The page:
Skip to comments.DeKalb woman killed in home by pet dog
Posted on 08/17/2012 4:09:51 AM PDT by from occupied ga
The DeKalb County medical examiner says a woman found dead in her home was killed by at least one of her five dogs.
Twenty-three-year-old Rebecca Carey spent her life rescuing animals, taking several into her home to keep them from ending up at animal control.
Carey’s best friend, Jackie Cira, went to Carey’s home when she did not show up for work on Sunday.
“There was a lot of blood,” Cira said. “And when first got there, it looked like she had fallen and hit her head.”
The DeKalb County medical examiner ruled Carey’s death was the result of dog bites.
Animal control took custody of the five dogs in the home – two pit bulls, two presas and a boxer mix.
Any dog that has bitten a person goes into a special isolation lockup at animal control.
Cira said she knows Carey’s dogs, and actually owned one of them, a therapy dog, at one time.
“Any dog she came into contact with, she brought out the best in,” Cira said.
Cira said she wanted the dogs she knew to be gentle to be spared punishment.
“I don’t know who did what, but I can say with certainty who did not,” Cira said.
Animal control’s interim director Tim Medlin told Channel 2’s Jeff Dore that the county can’t risk putting a killer dog with a family, and they have all been put down.
“We didn’t know which dog did which. I can’t be wrong. Not just myself, no one can be wrong in putting out a dog that possibly had to do with these type of injuries. I will not put another person at that kind of risk,” Medlin said.
Carey’s family declined to speak with Dore, but they issued the following statement:
"Rebecca Carey of Decatur was 23 years old and an avid animal lover. Since the second grade when she read the book Throw Away Pets she vowed to be a voice for all animals. She attended Georgia Perimeter College and worked at a veterinary clinic. Upon placing her first abandoned animal in a permanent loving home in 2003, she volunteered countless hours with rescue networks and animal shelters. There she did what she loved the most: rescuing animals from untenable situations to find them safe, loving homes."
It's a quick-hitting and effective ad and it should be widely disseminated...
Not many people own Presas but out of the 18 people killed so far this year buy dogs, ll were killed by PB or PB mix.
Both are born ignorant, but neither are born innocent, as everything is born inherently self-centered - otherwise in their helpless state they might not get the attention they need to get milk and other neccesities. Left to their own devices without discipline and instruction they would only grow more selfish and even dangerous, not less so, with age. Once physically able to act on their aggression both human and dog would do so, until stopped by a firm loving hand or by another more powerful aggressor. You know how to bite instinctively but you learn not to bite by getting bitten in response. Born innocent? Absolutely not. The belief that creatures are 'born innnocent' is what leads to problems in the first place, because it leads people to think discipline is uneccessary so long as things superficially seem to be OK- if little Johnny is kept apart from bad people he won't learn to be bad, and all that BS. Problem is, people and dogs are born to bite.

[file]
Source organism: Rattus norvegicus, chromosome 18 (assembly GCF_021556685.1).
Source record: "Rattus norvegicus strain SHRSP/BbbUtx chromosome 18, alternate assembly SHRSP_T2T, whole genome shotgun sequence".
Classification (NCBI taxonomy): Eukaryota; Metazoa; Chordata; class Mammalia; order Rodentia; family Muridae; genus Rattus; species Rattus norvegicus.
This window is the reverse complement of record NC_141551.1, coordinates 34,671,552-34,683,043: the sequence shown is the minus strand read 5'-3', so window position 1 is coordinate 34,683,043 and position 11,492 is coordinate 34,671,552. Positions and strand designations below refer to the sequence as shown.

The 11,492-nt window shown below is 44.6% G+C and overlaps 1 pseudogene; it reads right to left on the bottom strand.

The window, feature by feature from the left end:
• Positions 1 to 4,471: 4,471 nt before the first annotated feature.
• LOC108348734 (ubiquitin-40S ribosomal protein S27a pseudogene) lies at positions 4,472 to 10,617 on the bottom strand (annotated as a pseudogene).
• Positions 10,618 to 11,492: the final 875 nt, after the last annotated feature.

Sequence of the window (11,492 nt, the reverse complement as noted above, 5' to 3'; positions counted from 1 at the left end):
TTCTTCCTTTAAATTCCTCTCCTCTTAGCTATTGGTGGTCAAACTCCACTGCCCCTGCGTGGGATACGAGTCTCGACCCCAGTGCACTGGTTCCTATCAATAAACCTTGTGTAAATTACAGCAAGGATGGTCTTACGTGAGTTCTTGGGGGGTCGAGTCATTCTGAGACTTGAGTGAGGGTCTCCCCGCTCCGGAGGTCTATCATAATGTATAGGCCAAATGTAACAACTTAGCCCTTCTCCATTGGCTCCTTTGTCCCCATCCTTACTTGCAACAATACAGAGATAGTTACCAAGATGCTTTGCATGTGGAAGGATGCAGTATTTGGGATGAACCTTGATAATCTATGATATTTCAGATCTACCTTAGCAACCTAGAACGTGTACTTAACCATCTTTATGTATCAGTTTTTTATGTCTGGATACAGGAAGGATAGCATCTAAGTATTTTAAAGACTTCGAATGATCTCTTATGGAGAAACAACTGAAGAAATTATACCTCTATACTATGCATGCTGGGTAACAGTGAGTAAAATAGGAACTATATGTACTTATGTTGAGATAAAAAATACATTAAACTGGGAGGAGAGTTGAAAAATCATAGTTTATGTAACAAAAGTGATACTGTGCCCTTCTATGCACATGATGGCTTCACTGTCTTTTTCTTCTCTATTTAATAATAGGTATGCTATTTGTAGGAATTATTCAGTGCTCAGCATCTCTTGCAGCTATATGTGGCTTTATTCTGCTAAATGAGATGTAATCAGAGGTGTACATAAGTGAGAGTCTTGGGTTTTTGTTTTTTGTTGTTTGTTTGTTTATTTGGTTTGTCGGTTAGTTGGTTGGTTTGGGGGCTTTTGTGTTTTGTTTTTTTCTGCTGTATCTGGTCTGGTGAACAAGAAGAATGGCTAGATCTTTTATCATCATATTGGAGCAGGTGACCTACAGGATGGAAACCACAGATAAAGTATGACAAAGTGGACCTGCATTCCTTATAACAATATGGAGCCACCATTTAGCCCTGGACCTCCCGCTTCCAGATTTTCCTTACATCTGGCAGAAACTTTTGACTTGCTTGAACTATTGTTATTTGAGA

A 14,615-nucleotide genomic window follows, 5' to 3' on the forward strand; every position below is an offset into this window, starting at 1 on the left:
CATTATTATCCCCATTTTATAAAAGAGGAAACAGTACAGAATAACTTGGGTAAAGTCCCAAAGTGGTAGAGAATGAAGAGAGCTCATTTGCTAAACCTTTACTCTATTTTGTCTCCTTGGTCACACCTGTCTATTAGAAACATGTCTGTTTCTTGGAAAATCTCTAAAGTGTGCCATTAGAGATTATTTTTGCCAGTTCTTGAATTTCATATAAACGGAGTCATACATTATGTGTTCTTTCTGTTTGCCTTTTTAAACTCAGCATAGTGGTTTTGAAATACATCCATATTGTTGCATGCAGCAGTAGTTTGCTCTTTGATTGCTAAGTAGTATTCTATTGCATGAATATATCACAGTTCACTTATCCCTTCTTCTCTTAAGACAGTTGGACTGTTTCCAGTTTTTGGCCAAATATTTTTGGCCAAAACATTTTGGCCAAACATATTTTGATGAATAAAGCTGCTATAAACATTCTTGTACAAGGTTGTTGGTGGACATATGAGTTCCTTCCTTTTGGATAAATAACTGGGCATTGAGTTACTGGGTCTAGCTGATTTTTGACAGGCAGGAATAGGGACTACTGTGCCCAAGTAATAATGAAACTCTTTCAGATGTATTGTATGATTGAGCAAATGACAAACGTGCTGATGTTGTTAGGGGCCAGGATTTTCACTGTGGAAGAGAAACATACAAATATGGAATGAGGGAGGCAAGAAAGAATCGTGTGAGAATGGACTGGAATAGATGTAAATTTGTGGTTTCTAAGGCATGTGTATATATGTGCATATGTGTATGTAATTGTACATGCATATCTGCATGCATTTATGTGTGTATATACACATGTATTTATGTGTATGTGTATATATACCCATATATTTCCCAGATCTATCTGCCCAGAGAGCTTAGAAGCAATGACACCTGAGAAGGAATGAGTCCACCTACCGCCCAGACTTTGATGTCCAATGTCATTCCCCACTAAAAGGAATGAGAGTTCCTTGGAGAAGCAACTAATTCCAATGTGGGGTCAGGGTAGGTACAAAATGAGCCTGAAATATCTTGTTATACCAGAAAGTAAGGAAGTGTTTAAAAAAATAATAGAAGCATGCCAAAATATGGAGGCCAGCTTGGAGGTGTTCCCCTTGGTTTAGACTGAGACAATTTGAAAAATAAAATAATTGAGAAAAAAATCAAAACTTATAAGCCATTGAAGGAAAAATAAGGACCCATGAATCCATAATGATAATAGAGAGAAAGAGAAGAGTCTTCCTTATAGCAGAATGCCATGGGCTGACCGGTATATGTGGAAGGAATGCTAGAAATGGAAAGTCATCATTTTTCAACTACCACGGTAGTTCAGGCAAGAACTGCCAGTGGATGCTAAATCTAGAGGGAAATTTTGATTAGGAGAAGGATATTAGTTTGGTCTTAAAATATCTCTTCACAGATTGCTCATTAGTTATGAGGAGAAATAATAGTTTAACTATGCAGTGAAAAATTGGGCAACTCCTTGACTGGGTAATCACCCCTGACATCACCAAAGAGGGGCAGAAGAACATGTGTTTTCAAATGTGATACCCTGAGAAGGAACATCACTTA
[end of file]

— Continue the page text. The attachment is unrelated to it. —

Dogs are by nature predators. They kill whatever they can catch and are allowed to kill. The sweet disposition of the poorly trained neighbor's golden retriever or lab is not so sweet to people who own rabbits or chickens or other small animals, because dogs are designed to kill animals and eat meat. People often assume their dog is sweet and innocent and forgo training because they don't see their dog's behavior when they aren't present and forget their dog is a natural predator, or worse- a bored untrained natural predator looking for stimulation or fun. An untrained dog is a dog that if he is trusted at all, is trusted blindly because he has been protected from temptation and has thus never been tested.
That their dog is sweet to them is well and good, until their dog slips out one day like a feral teenager and rampages through the neighborhood, or worse finds companions which lead to exponential trouble for the undisciplined. Coming home to find a neighbor's otherwise "sweet" dog who "would never hurt a fly" has killed not one, not two, but every single bird you owned just because it could, and is happily rolling in feathers in the henyard it tunneled into, is not a pleasant sight and not even all that uncommon, esp. for young energetic dogs that haven't been taught that nothing (however tasty it might look) is a target unless the human says it is.
Raccoons cause a lot of slaughter but sweet friendly dogs cause far more, quickly killing EVERYTHING in the pen because they aren't really there trying to get food, they just like to kill because it is fun. And sure enough, while you survey the damage and the blood, your neighbor insists the dog is innocent, because they have never witnessed what untrained dogs naturally do when they are not in sight of their owner. "He was such a fine, quiet boy who loved his mother, etc."
If she owned 5 rattlesnakes would you ask the same question? They're dogs, that is to say animals, and like the man said don't take the chance. I agree. To me one human life, even a moron like this woman is worth more than the lives of any number of easily replaced animals. (Now if she had an 0bama sticker on her car I might choose to save a cockroach over her, but that's a different topic)
Wow. I’m so stupid I would never have thought of that. Thanks for posting to an obvious idiot. And you did it in the middle of the night! Just for me.